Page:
The World Medical Association (WMA) has urged its national members and all health organizations to divest from fossil fuels and transfer their funds to renewable energy sources, stating, "the effects of climate change and its extreme weather are having a significant and sometimes devastating impact on human health.... The world now needs to transfer to electricity suppliers who are renewable."
WMA also told its 112 national medical association members and other health groups to advocate for their governments to shape economic policies around environmental impacts.
The announcement, which came last week during the association's annual summit in Taiwan, is the latest signal that medical organizations are making the connection between climate change and public health.
"Fourteen of the 15 warmest years on record have occurred in the first 15 years of this century. The vulnerable among us, including children, older adults, people with heart or lung disease, and people living in poverty, are most at risk from these changes. Yet they are the people least able to adapt to the new conditions," said Dr. Dong Chun Shin, chair of the WMA committee that crafted the divestment call.
"We know that fossil fuel air pollution reduces quality of life for millions of people worldwide, causing a substantial burden of disease, economic loss, and costs to healthcare systems," Shin said. "The health consequences from asthma and heart and lung disease are considerable. The world now needs to transfer to electricity suppliers who are renewable."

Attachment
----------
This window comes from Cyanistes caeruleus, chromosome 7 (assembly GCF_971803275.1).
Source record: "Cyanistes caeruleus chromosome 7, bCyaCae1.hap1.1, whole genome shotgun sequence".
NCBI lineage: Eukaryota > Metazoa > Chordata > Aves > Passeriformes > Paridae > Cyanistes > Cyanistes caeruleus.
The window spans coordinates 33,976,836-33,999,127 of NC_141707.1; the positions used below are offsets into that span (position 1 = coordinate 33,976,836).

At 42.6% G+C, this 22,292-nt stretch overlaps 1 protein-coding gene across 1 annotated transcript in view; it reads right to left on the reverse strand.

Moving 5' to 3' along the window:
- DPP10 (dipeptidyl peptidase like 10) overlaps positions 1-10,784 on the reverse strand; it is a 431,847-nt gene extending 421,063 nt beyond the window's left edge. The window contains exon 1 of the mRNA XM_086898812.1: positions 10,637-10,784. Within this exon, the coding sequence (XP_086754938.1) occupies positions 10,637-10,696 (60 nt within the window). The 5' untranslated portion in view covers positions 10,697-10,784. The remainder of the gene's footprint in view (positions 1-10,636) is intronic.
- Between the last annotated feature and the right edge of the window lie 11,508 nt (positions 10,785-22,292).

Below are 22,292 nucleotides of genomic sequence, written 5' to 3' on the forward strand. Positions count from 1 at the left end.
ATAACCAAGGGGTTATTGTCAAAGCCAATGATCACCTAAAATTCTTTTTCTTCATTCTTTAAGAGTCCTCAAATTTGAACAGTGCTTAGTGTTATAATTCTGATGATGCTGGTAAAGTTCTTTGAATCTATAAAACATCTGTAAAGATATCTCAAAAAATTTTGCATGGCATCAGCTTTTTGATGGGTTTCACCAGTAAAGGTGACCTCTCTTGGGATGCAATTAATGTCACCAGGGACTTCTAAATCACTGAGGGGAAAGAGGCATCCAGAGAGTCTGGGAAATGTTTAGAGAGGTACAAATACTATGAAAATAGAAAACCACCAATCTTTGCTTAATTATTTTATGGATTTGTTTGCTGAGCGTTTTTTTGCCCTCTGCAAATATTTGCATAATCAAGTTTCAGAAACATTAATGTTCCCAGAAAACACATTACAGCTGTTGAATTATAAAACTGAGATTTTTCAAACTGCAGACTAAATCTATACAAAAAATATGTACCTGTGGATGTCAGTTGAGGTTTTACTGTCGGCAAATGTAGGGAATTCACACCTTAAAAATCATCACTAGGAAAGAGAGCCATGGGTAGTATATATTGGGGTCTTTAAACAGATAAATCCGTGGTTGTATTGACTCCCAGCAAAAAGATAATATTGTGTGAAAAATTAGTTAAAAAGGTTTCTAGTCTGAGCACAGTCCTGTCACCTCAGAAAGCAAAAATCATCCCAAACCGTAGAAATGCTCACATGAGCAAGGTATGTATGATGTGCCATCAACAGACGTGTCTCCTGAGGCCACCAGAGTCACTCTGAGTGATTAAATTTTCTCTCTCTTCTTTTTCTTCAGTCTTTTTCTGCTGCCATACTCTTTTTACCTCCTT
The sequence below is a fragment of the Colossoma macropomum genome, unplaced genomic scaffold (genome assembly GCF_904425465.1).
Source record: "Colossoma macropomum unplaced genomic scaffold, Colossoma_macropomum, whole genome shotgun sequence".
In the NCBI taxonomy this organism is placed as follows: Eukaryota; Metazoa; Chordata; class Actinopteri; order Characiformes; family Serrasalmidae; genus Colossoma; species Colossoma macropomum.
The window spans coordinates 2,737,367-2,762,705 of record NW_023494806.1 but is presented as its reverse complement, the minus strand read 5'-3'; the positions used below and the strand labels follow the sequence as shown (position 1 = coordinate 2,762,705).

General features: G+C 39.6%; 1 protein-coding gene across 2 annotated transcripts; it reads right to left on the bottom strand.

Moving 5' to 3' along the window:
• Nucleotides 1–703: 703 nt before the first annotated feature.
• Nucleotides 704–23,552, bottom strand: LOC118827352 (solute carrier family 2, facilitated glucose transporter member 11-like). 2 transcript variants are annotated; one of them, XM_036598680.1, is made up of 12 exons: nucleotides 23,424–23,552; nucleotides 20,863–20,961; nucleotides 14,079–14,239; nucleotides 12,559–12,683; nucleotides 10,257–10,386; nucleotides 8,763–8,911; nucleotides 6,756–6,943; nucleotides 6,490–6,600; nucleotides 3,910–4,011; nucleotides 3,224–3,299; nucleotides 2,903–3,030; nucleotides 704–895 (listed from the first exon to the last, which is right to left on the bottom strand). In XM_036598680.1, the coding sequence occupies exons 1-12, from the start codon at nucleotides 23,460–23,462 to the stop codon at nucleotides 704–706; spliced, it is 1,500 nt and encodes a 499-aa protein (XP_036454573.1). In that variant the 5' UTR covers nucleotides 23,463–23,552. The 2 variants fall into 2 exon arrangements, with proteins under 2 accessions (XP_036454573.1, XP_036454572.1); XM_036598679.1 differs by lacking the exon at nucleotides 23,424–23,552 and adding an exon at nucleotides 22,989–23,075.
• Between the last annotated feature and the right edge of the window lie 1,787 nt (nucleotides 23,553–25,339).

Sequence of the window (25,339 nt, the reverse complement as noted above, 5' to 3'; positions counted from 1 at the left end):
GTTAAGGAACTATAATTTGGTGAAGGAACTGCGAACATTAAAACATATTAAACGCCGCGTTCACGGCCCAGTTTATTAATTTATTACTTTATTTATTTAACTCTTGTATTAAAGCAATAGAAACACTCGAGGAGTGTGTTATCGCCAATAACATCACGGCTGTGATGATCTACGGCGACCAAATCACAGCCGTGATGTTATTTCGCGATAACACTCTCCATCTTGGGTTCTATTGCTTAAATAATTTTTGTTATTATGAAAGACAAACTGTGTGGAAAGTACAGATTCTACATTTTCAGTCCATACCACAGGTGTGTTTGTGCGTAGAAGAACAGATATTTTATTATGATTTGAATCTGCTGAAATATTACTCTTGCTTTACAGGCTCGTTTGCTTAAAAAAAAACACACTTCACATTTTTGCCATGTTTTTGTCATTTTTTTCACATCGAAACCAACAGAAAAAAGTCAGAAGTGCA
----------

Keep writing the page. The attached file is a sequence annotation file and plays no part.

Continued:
Climate campaigning group 350.org, which has advocated for divestment, welcomed the news.
Yossi Cadan, the group's global senior divestment campaigner, responded Wednesday, "Given the devastating impacts climate change and pollution from fossil fuels have on human health, it's not surprising that doctors now prescribe divestment from fossil fuel companies. Health organizations, and those that care about the well-being of people, should urgently heed the call to distance themselves from companies fueling climate change."
350 said the announcement is similar to the medical community's previous call to divest from Big Tobacco, noting the similarities between that industry's tactics and those of Big Oil. News outlets and environmental groups recently exposed a decades-long campaign by ExxonMobil to suppress climate science about greenhouse gases and mislead the public about the impact of fossil fuels on the environment.
"[W]e urgently need to be investing in solutions that benefit communities," Cadan said. "A divestment a day keeps the fossil fuel industry away."